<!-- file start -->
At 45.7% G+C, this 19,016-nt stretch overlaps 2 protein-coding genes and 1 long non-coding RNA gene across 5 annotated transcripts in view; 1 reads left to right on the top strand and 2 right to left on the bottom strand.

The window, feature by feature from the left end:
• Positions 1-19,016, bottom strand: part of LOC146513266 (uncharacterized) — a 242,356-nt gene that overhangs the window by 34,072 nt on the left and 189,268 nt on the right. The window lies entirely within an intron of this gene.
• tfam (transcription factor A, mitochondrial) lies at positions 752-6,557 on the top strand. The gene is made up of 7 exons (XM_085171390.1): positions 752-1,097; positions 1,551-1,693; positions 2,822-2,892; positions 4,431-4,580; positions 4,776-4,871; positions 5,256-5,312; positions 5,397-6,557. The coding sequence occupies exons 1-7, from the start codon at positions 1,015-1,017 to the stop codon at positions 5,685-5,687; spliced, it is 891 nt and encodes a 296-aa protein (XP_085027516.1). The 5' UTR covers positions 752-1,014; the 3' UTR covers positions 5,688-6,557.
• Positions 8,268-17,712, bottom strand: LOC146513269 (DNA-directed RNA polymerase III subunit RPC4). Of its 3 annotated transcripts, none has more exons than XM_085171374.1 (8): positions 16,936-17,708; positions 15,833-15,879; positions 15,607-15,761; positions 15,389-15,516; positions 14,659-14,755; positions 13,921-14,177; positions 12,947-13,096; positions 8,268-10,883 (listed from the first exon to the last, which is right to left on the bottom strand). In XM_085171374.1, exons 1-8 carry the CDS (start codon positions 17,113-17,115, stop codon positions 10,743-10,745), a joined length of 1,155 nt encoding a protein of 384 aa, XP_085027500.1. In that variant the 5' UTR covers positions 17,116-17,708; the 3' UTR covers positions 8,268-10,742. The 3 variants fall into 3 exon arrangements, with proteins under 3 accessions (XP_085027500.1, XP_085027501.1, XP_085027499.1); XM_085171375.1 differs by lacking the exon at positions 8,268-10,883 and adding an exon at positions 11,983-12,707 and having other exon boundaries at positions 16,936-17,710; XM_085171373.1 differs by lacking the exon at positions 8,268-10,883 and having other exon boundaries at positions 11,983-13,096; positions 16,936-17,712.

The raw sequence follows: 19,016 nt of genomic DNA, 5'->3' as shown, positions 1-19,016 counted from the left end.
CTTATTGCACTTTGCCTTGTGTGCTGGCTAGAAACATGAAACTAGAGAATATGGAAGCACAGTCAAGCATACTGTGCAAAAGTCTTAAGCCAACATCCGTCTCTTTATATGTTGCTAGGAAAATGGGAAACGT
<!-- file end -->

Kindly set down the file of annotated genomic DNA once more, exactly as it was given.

At 45.7% G+C, this 19,016-nt stretch overlaps 2 protein-coding genes and 1 long non-coding RNA gene across 5 annotated transcripts in view; 1 reads left to right on the top strand and 2 right to left on the bottom strand.

The window, feature by feature from the left end:
• Positions 1-19,016, bottom strand: part of LOC146513266 (uncharacterized) — a 242,356-nt gene that overhangs the window by 34,072 nt on the left and 189,268 nt on the right. The window lies entirely within an intron of this gene.
• tfam (transcription factor A, mitochondrial) lies at positions 752-6,557 on the top strand. The gene is made up of 7 exons (XM_085171390.1): positions 752-1,097; positions 1,551-1,693; positions 2,822-2,892; positions 4,431-4,580; positions 4,776-4,871; positions 5,256-5,312; positions 5,397-6,557. The coding sequence occupies exons 1-7, from the start codon at positions 1,015-1,017 to the stop codon at positions 5,685-5,687; spliced, it is 891 nt and encodes a 296-aa protein (XP_085027516.1). The 5' UTR covers positions 752-1,014; the 3' UTR covers positions 5,688-6,557.
• Positions 8,268-17,712, bottom strand: LOC146513269 (DNA-directed RNA polymerase III subunit RPC4). Of its 3 annotated transcripts, none has more exons than XM_085171374.1 (8): positions 16,936-17,708; positions 15,833-15,879; positions 15,607-15,761; positions 15,389-15,516; positions 14,659-14,755; positions 13,921-14,177; positions 12,947-13,096; positions 8,268-10,883 (listed from the first exon to the last, which is right to left on the bottom strand). In XM_085171374.1, exons 1-8 carry the CDS (start codon positions 17,113-17,115, stop codon positions 10,743-10,745), a joined length of 1,155 nt encoding a protein of 384 aa, XP_085027500.1. In that variant the 5' UTR covers positions 17,116-17,708; the 3' UTR covers positions 8,268-10,742. The 3 variants fall into 3 exon arrangements, with proteins under 3 accessions (XP_085027500.1, XP_085027501.1, XP_085027499.1); XM_085171375.1 differs by lacking the exon at positions 8,268-10,883 and adding an exon at positions 11,983-12,707 and having other exon boundaries at positions 16,936-17,710; XM_085171373.1 differs by lacking the exon at positions 8,268-10,883 and having other exon boundaries at positions 11,983-13,096; positions 16,936-17,712.

The raw sequence follows: 19,016 nt of genomic DNA, 5'->3' as shown, positions 1-19,016 counted from the left end.
CTTATTGCACTTTGCCTTGTGTGCTGGCTAGAAACATGAAACTAGAGAATATGGAAGCACAGTCAAGCATACTGTGCAAAAGTCTTAAGCCAACATCCGTCTCTTTATATGTTGCTAGGAAAATGGGAAACGT